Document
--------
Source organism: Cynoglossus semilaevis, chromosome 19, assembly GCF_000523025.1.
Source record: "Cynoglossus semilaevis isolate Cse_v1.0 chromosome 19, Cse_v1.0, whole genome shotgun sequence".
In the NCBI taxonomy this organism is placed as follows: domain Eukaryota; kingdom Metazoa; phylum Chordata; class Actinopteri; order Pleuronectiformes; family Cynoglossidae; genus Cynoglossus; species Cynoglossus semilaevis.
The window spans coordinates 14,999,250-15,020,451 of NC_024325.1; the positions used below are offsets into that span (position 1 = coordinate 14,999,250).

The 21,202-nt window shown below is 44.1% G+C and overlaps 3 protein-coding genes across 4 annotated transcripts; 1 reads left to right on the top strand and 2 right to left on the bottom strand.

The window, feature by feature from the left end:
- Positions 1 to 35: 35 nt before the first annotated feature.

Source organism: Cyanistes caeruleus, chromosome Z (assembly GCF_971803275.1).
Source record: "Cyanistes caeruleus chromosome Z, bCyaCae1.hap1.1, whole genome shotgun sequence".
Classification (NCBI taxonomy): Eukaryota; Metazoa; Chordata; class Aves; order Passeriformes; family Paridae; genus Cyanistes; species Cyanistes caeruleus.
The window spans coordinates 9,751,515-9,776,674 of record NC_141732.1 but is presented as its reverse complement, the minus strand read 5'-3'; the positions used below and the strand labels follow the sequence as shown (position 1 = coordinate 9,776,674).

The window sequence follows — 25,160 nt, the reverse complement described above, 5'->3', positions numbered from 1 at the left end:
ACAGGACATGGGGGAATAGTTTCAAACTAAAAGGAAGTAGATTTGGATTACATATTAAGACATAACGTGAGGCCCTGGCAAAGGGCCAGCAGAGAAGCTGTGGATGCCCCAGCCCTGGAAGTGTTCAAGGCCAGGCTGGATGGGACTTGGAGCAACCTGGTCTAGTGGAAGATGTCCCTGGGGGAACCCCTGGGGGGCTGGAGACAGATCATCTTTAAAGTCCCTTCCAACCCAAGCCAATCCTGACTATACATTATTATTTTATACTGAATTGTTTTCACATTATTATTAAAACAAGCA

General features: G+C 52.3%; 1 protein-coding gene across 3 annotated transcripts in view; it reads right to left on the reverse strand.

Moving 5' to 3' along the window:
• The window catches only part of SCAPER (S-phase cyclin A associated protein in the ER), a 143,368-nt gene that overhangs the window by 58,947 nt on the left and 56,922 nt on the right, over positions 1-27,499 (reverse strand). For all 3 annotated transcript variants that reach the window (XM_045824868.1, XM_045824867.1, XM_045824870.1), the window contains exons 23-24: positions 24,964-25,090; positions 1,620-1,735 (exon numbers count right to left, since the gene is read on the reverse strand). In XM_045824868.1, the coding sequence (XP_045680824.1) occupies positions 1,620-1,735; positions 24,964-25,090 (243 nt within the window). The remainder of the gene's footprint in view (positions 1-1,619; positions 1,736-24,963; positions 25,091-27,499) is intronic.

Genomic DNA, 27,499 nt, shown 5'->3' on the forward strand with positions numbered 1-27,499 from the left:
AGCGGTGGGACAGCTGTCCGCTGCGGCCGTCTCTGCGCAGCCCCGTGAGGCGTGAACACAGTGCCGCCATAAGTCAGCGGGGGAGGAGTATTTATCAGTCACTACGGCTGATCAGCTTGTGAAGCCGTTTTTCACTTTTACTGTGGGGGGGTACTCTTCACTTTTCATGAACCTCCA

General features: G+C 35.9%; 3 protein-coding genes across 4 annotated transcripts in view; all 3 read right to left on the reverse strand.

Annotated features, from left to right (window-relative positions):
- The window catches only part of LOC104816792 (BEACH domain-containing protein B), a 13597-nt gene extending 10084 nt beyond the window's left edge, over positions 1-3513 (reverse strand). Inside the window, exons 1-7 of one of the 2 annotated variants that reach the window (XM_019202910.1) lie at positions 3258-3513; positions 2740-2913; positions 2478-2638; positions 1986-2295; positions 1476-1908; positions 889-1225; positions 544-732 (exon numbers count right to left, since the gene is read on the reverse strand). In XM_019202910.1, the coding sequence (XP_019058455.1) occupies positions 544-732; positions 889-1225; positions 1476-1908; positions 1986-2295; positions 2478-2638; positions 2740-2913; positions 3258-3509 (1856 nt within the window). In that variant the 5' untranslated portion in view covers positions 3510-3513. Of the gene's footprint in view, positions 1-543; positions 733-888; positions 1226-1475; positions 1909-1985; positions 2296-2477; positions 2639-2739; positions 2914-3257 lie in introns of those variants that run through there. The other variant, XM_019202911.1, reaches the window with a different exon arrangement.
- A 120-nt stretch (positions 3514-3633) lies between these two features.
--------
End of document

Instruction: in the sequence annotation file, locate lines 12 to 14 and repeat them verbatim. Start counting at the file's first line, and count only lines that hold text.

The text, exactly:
The window sequence follows — 25,160 nt, the reverse complement described above, 5'->3', positions numbered from 1 at the left end:
ACAGGACATGGGGGAATAGTTTCAAACTAAAAGGAAGTAGATTTGGATTACATATTAAGACATAACGTGAGGCCCTGGCAAAGGGCCAGCAGAGAAGCTGTGGATGCCCCAGCCCTGGAAGTGTTCAAGGCCAGGCTGGATGGGACTTGGAGCAACCTGGTCTAGTGGAAGATGTCCCTGGGGGAACCCCTGGGGGGCTGGAGACAGATCATCTTTAAAGTCCCTTCCAACCCAAGCCAATCCTGACTATACATTATTATTTTATACTGAATTGTTTTCACATTATTATTAAAACAAGCA

General features: G+C 52.3%; 1 protein-coding gene across 3 annotated transcripts in view; it reads right to left on the reverse strand.